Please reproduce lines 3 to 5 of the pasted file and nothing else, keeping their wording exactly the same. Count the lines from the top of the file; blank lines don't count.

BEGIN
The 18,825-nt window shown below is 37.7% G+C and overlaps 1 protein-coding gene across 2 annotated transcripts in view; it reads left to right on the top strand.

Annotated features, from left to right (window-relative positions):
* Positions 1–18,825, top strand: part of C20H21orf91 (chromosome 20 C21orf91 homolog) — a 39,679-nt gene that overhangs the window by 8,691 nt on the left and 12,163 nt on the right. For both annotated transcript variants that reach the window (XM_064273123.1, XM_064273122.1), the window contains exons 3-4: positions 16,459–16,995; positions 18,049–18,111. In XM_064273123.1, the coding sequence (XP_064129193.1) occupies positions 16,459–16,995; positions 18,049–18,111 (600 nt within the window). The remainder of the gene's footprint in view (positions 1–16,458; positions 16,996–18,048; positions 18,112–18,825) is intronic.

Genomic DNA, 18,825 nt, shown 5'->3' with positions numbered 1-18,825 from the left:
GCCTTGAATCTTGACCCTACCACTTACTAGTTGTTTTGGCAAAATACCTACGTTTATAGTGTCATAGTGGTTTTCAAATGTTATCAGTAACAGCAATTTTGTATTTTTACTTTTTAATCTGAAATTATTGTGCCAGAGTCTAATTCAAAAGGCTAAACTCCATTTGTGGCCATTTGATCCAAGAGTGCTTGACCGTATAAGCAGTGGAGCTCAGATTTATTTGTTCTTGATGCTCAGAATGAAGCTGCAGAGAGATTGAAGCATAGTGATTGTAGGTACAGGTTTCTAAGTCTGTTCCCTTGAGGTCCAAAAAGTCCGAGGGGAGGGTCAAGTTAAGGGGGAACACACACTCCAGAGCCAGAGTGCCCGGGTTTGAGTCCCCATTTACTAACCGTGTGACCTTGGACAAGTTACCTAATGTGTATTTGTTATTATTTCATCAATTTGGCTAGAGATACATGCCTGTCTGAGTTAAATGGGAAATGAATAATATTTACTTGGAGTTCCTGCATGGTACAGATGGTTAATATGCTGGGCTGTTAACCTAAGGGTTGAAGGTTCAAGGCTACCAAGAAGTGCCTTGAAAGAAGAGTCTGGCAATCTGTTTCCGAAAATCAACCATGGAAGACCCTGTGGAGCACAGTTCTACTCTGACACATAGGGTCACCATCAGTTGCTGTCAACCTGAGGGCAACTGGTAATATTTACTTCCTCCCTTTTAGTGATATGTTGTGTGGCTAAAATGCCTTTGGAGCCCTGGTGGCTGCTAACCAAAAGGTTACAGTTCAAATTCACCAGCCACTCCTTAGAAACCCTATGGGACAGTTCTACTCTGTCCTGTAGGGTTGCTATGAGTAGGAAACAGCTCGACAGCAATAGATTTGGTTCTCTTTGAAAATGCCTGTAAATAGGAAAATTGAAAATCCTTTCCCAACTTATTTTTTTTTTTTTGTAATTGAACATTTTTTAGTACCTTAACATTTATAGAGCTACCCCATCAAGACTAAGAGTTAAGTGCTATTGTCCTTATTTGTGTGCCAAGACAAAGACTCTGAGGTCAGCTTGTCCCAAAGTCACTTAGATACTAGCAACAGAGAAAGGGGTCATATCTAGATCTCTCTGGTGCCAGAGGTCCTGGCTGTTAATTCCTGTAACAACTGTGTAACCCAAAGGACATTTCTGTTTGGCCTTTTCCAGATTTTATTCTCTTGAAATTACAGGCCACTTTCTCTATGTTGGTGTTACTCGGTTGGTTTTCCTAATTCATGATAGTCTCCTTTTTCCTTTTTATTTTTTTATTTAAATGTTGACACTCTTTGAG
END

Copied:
* Positions 1–18,825, top strand: part of C20H21orf91 (chromosome 20 C21orf91 homolog) — a 39,679-nt gene that overhangs the window by 8,691 nt on the left and 12,163 nt on the right. For both annotated transcript variants that reach the window (XM_064273123.1, XM_064273122.1), the window contains exons 3-4: positions 16,459–16,995; positions 18,049–18,111. In XM_064273123.1, the coding sequence (XP_064129193.1) occupies positions 16,459–16,995; positions 18,049–18,111 (600 nt within the window). The remainder of the gene's footprint in view (positions 1–16,458; positions 16,996–18,048; positions 18,112–18,825) is intronic.

Genomic DNA, 18,825 nt, shown 5'->3' with positions numbered 1-18,825 from the left:
GCCTTGAATCTTGACCCTACCACTTACTAGTTGTTTTGGCAAAATACCTACGTTTATAGTGTCATAGTGGTTTTCAAATGTTATCAGTAACAGCAATTTTGTATTTTTACTTTTTAATCTGAAATTATTGTGCCAGAGTCTAATTCAAAAGGCTAAACTCCATTTGTGGCCATTTGATCCAAGAGTGCTTGACCGTATAAGCAGTGGAGCTCAGATTTATTTGTTCTTGATGCTCAGAATGAAGCTGCAGAGAGATTGAAGCATAGTGATTGTAGGTACAGGTTTCTAAGTCTGTTCCCTTGAGGTCCAAAAAGTCCGAGGGGAGGGTCAAGTTAAGGGGGAACACACACTCCAGAGCCAGAGTGCCCGGGTTTGAGTCCCCATTTACTAACCGTGTGACCTTGGACAAGTTACCTAATGTGTATTTGTTATTATTTCATCAATTTGGCTAGAGATACATGCCTGTCTGAGTTAAATGGGAAATGAATAATATTTACTTGGAGTTCCTGCATGGTACAGATGGTTAATATGCTGGGCTGTTAACCTAAGGGTTGAAGGTTCAAGGCTACCAAGAAGTGCCTTGAAAGAAGAGTCTGGCAATCTGTTTCCGAAAATCAACCATGGAAGACCCTGTGGAGCACAGTTCTACTCTGACACATAGGGTCACCATCAGTTGCTGTCAACCTGAGGGCAACTGGTAATATTTACTTCCTCCCTTTTAGTGATATGTTGTGTGGCTAAAATGCCTTTGGAGCCCTGGTGGCTGCTAACCAAAAGGTTACAGTTCAAATTCACCAGCCACTCCTTAGAAACCCTATGGGACAGTTCTACTCTGTCCTGTAGGGTTGCTATGAGTAGGAAACAGCTCGACAGCAATAGATTTGGTTCTCTTTGAAAATGCCTGTAAATAGGAAAATTGAAAATCCTTTCCCAACTTATTTTTTTTTTTTTGTAATTGAACATTTTTTAGTACCTTAACATTTATAGAGCTACCCCATCAAGACTAAGAGTTAAGTGCTATTGTCCTTATTTGTGTGCCAAGACAAAGACTCTGAGGTCAGCTTGTCCCAAAGTCACTTAGATACTAGCAACAGAGAAAGGGGTCATATCTAGATCTCTCTGGTGCCAGAGGTCCTGGCTGTTAATTCCTGTAACAACTGTGTAACCCAAAGGACATTTCTGTTTGGCCTTTTCCAGATTTTATTCTCTTGAAATTACAGGCCACTTTCTCTATGTTGGTGTTACTCGGTTGGTTTTCCTAATTCATGATAGTCTCCTTTTTCCTTTTTATTTTTTTATTTAAATGTTGACACTCTTTGAG